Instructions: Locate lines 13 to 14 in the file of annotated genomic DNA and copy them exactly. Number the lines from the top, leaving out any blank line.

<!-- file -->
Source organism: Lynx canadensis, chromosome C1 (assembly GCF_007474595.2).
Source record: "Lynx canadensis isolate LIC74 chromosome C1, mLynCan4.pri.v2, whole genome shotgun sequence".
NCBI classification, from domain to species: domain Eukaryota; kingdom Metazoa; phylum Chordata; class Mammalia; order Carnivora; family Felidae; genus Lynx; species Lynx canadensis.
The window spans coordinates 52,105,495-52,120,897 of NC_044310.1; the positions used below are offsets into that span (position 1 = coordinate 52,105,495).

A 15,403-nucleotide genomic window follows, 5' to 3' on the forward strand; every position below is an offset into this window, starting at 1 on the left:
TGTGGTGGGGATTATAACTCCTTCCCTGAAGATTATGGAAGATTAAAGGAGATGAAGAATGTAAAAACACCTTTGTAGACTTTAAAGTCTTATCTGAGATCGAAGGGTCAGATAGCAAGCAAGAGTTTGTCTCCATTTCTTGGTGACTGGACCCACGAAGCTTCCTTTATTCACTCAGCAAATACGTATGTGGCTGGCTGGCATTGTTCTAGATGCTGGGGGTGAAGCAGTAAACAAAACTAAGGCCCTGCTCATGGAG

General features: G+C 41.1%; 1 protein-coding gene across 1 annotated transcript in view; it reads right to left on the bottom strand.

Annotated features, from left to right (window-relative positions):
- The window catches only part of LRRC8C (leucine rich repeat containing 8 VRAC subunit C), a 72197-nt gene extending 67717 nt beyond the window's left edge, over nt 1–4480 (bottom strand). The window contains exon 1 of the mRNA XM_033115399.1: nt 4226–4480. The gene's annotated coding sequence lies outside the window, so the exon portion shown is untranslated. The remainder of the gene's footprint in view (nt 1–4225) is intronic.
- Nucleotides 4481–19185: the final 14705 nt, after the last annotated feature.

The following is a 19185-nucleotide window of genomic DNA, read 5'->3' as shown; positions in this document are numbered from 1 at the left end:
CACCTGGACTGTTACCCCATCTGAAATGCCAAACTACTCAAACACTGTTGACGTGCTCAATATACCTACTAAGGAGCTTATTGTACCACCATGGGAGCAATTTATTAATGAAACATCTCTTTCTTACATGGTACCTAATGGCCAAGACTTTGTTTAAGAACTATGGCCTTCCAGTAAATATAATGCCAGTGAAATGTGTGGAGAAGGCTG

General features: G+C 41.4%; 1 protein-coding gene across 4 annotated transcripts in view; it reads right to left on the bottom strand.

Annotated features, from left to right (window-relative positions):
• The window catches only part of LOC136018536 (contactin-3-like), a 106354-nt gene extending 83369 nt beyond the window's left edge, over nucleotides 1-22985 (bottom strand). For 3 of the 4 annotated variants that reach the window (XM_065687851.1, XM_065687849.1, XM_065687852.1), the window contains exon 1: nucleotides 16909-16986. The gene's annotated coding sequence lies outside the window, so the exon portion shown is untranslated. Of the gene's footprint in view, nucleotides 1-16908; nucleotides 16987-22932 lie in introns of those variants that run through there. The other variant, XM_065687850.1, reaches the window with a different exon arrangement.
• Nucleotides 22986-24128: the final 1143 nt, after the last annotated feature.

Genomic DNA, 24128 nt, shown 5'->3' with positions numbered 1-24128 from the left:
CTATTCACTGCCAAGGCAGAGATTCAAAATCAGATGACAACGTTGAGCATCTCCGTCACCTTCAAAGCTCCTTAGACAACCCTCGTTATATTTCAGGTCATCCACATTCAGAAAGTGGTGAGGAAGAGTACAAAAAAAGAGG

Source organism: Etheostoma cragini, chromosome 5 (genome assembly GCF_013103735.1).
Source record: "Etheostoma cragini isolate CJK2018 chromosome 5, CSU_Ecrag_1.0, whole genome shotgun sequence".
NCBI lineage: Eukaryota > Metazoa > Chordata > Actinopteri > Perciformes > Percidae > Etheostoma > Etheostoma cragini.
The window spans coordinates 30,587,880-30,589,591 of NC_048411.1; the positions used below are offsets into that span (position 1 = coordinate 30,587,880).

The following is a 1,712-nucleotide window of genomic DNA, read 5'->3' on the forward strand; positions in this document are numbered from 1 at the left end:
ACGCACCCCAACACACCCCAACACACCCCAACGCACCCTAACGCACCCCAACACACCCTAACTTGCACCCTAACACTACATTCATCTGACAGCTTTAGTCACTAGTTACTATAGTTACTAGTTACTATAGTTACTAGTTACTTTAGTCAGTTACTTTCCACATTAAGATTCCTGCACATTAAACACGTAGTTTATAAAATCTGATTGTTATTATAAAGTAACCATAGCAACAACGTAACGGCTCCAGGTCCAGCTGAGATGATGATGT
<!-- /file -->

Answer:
General features: G+C 41.4%; 1 protein-coding gene across 4 annotated transcripts in view; it reads right to left on the bottom strand.

Annotated features, from left to right (window-relative positions):